Precision measurement and dynamical switching of visual cortical architecture
Neurons in the primary visual cortex are selective for the orientation of light/dark edges in their receptive fields . In primates and carnivores the preferred orientation of the neurons changes systematically across the cortical surface forming iso-orientation domains ordered around point-like topological defects called pinwheel centers . It is a long standing theoretical prediction that visual cortical circuits are in a state of flux, such that the preferred orientation of the neurons represents a non-equilibrium steady state of circuit turnover . If this prediction is true and multiple steady states coexist, then signatures of the underlying dynamical process should be observable as a rearrangement of the domains over time.
We tested this hypothesis by investigating the occurrence of the largest topological change conceivable in the layout: the generation and annihilation of pinwheel pairs. We conducted acute high accuracy large scale intrinsic signal imaging experiments in 32 ferrets. In 24 of the ferrets we further employed an adapted pairing protocol  between imaging sessions to drive the cortical circuits out of a potential stationary state. To harvest significant topological changes we quantified the certainty of the measurements using re-sampling methods. The probability of pinwheel existence was calculated by tracking their position between bootstrap samples. The accuracy of the estimated orientation preference of individual pixels was computed from their inter-sample tuning distribution. We analyzed the dynamics of 2620 pinwheels by comparing the measured layouts in subsequent imaging sessions of 42 minutes each. Using this extensive data set and precise analysis methods we found rare but conclusive examples of pinwheel rearrangement. The rate of these events was increased when the pairing paradigm was used. These results demonstrate for the first time dynamical changes of visual cortical architecture driven by neuronal activity.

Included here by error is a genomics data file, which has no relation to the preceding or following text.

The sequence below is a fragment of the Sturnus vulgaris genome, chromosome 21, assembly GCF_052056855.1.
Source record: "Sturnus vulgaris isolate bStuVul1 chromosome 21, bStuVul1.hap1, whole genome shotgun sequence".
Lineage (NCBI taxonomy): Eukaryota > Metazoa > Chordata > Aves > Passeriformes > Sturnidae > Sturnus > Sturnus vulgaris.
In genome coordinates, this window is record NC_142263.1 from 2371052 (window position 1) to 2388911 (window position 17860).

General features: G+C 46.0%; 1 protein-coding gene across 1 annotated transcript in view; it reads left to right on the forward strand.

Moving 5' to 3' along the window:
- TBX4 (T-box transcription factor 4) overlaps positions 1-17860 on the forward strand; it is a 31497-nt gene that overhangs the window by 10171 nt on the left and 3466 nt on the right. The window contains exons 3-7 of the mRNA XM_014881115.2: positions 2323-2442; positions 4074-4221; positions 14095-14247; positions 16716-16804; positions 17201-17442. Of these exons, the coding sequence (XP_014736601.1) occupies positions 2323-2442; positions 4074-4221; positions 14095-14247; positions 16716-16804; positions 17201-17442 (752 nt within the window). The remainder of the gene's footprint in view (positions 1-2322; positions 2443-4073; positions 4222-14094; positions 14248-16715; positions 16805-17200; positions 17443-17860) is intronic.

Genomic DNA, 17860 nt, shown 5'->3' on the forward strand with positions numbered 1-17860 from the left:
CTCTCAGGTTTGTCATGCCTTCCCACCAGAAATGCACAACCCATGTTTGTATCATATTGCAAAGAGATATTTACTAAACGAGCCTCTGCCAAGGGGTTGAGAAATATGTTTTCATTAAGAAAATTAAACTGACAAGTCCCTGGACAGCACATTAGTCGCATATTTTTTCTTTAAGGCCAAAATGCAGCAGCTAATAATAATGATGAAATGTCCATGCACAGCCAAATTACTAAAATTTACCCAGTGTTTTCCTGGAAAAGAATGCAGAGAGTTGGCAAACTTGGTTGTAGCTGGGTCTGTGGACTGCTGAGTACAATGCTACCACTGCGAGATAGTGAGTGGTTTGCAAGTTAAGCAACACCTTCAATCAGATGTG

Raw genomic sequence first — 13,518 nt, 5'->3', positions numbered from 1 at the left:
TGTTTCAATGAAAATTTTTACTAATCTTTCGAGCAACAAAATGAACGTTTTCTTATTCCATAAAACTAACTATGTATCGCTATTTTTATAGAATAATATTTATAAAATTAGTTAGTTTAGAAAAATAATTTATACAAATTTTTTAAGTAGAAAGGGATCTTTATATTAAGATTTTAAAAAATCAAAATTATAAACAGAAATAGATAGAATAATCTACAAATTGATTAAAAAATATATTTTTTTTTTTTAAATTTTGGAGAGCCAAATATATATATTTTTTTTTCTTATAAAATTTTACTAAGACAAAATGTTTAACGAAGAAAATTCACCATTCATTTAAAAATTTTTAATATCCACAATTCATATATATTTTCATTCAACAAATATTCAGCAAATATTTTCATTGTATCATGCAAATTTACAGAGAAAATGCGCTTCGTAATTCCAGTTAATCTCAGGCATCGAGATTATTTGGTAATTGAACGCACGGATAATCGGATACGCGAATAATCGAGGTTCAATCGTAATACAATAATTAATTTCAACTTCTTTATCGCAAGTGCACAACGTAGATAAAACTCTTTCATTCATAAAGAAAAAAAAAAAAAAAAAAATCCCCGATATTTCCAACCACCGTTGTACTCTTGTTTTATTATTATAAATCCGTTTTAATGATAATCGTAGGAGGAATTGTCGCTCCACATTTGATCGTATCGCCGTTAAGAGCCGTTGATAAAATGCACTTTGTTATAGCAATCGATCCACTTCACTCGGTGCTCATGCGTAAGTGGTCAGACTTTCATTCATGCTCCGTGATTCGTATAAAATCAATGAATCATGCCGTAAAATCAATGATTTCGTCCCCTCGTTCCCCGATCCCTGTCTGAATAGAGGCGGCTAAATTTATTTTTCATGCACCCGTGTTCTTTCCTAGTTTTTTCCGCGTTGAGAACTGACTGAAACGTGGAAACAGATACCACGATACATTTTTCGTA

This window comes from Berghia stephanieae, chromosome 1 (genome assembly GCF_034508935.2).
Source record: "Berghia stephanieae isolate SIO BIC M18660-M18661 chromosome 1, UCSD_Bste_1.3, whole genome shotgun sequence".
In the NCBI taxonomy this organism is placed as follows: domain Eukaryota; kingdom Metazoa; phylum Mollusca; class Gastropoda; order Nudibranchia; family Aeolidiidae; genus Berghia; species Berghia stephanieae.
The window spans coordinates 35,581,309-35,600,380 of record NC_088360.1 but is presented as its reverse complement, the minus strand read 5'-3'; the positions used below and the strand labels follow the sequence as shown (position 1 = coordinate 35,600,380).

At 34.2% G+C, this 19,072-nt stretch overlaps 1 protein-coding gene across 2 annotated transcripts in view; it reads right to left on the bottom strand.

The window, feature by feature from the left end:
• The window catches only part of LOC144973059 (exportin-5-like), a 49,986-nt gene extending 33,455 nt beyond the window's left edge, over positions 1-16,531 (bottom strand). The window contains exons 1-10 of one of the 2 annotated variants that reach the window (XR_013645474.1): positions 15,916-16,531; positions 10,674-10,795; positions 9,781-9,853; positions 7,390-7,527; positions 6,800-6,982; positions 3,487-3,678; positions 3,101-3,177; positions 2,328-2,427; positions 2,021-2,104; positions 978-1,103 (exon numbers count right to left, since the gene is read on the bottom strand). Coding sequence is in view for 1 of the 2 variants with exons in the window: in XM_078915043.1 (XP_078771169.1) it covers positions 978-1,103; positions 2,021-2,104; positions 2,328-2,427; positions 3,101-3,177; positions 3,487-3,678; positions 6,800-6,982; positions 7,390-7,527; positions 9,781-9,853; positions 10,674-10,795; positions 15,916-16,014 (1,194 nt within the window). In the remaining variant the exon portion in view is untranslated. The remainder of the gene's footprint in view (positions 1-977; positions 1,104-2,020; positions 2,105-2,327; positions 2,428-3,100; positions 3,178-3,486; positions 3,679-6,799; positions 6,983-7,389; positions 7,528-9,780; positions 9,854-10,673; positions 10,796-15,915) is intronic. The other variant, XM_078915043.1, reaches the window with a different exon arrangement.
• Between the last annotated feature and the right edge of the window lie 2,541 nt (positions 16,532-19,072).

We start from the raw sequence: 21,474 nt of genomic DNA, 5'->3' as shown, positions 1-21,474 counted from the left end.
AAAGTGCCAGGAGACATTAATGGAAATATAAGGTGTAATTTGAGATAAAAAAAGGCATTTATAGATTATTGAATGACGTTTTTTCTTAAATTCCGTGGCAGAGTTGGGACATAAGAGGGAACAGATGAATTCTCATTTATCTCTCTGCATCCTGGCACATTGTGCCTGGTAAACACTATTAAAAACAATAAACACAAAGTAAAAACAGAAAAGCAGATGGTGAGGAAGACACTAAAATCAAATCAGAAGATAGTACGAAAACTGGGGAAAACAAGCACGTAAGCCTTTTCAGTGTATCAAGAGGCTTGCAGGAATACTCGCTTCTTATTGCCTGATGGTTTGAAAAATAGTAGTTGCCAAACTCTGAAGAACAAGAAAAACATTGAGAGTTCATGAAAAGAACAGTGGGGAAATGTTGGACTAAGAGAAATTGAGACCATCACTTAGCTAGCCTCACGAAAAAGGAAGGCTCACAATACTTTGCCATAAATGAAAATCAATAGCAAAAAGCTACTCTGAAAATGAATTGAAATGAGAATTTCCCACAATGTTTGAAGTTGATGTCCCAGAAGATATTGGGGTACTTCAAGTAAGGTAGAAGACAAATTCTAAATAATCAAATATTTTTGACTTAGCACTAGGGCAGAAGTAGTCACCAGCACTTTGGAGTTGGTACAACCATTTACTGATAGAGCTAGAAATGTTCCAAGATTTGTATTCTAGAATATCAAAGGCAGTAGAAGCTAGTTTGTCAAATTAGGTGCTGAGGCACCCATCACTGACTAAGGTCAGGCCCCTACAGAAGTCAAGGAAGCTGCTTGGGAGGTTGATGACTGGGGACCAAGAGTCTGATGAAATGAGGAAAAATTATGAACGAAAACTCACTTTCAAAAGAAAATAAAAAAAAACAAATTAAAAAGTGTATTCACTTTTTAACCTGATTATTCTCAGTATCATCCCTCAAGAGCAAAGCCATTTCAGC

Members working within this Project:Juan Daniel Flórez Weidinger